will be accented in preference to the sharp, low g to g snarp. The full and strong. Do not take inexper-
g's: therefore the articulation pattern effectiveness of trills depends upon ienced players above the second g as
chosen will be in part dictated by the the skill of the player: some trills they tend to play much too loudly. It
musical sense of the passage. reqUIre the movement of but one is difficult to play the highest notes
finger, others are quite awkward softly.
The normal articulation is the
consonant d. Recorder legato is a
. very mild d: the effect is ' of tones
. barely touching one another with a
continuity approaching legato Key to Fingering System
' (slurred). Notate by legato dashes
over each note and the specification Top OF RECORDER
"recorder legato." Sometimes incor-
o 0 is thumb
. rectly called portato, which it is not,
recorder legato is analogous to string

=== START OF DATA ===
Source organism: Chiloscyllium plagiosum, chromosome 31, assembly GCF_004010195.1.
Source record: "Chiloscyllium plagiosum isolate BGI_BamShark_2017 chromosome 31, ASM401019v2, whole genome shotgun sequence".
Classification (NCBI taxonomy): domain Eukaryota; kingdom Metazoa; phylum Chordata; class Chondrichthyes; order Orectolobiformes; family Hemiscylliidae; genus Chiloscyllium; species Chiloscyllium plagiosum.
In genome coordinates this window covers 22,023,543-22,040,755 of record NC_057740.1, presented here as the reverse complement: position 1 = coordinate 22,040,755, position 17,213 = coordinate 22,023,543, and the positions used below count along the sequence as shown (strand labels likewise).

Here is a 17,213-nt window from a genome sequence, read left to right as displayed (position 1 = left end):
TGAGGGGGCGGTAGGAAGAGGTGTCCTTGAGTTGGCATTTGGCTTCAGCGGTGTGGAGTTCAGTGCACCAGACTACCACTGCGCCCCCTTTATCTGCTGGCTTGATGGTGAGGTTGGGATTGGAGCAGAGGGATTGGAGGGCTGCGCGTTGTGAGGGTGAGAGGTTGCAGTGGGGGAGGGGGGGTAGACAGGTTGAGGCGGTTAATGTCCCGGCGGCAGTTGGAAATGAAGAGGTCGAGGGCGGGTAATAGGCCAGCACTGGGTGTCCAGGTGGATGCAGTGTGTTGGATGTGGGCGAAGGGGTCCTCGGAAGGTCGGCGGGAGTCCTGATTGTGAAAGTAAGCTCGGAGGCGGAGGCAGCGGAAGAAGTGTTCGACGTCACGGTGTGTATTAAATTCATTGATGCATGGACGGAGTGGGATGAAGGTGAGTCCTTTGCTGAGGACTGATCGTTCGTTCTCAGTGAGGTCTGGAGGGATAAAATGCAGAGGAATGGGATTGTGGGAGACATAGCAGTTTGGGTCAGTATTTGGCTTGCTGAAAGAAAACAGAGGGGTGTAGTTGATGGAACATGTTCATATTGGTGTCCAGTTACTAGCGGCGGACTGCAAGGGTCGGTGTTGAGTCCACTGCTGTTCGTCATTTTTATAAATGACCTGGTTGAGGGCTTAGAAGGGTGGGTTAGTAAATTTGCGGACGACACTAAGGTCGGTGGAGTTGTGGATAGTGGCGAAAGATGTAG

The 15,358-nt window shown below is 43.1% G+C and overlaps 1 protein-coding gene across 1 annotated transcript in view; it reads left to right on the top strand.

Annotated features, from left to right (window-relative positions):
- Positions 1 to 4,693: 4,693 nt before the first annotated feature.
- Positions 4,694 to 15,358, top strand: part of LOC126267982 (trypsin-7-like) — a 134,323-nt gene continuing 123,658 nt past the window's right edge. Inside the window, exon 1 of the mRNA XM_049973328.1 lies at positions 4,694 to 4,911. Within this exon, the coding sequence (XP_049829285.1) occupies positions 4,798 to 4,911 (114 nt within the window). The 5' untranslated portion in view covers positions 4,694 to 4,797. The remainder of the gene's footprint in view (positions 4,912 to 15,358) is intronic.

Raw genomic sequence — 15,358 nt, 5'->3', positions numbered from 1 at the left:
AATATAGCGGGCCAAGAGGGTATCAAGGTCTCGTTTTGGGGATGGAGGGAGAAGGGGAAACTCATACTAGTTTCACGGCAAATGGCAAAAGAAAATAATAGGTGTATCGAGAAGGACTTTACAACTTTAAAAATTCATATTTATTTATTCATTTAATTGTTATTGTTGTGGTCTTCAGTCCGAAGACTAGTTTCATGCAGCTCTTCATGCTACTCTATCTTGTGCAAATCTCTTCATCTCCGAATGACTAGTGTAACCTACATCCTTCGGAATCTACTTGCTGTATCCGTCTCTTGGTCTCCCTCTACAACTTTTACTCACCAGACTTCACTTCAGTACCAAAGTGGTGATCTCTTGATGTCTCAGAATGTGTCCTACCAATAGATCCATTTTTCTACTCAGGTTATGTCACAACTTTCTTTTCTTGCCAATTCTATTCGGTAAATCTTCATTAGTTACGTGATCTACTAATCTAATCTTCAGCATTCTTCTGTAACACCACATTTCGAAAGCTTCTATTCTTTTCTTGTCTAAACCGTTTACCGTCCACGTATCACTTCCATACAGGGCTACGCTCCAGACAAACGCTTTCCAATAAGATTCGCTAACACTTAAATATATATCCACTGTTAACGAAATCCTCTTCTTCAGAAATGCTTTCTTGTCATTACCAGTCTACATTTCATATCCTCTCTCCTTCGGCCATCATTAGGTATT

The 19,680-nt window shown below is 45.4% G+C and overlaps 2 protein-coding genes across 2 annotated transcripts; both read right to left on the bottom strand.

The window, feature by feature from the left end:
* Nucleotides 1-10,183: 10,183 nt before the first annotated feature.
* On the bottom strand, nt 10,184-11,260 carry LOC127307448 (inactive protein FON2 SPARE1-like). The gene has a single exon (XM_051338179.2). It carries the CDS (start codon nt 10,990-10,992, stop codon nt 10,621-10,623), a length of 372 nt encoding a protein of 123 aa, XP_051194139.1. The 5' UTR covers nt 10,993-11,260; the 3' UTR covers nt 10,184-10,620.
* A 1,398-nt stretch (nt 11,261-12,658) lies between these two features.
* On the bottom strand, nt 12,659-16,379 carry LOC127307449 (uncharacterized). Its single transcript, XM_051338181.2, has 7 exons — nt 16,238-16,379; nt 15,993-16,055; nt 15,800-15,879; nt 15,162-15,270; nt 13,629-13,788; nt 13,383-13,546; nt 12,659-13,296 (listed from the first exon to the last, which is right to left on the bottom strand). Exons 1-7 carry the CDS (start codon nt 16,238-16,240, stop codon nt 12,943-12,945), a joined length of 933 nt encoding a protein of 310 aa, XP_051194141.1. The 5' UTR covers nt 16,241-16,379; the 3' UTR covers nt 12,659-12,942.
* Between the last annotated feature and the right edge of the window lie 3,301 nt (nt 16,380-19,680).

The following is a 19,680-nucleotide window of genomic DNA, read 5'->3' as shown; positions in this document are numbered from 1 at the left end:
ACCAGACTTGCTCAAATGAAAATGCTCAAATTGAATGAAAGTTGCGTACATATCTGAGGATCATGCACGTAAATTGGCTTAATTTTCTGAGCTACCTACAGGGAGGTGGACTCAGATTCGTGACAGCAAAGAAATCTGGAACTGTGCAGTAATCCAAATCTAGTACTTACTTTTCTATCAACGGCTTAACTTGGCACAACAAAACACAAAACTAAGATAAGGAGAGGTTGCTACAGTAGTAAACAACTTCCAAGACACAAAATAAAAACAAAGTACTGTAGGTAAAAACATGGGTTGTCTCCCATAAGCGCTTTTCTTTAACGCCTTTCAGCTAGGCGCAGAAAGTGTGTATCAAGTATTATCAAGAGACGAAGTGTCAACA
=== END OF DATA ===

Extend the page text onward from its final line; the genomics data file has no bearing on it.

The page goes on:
2 1, 2, and 3, are first three fingers of left hand.
loure bowing. The recorder's staccato
is light and 'easily produced (notate
with a dot over each note as is usual).
5 4, 5, 6, and 7 are first four fingers of right hand.
Commonly Seen Tonalities .
The most often-seen keys for F Bell Bell is closed by bell key, player's knee, or thigh. See text.
recorder are: Major-C, G, F, B Flat; BOTTOM OF RECORDER
Minor-A, E, 0, G, C, F. For C
recorders: Major-G, 0, C, F; Minor A diagonal slash through a number thus: 0 means "half" -hole.
-E, A, D. Flat keys appear more Cover only holes listed for a given fingering. E.g. : "012"-cover only 012
often than sharp keys. Beginners may holes.
find difficult keys containing more
than one accidental; even experienced
players may be unaccustomed to keys


Alto: The most popular recorder, instruments) requires a fingering not I have observed many 0 them ma
the tone being well balanced through generally known (see Chart 7). If you be co bined simultaneo sl ):
its range, but do not take inexper- require either note, provide the score Portamento or Glissando, the slid-
ienced players above the second with fingering indications. ing between pitches, is easier on the
e-flat. recorder than on any other wood-
Tenor: The richest-sounding recor- Special Effects wind, provided the portamento does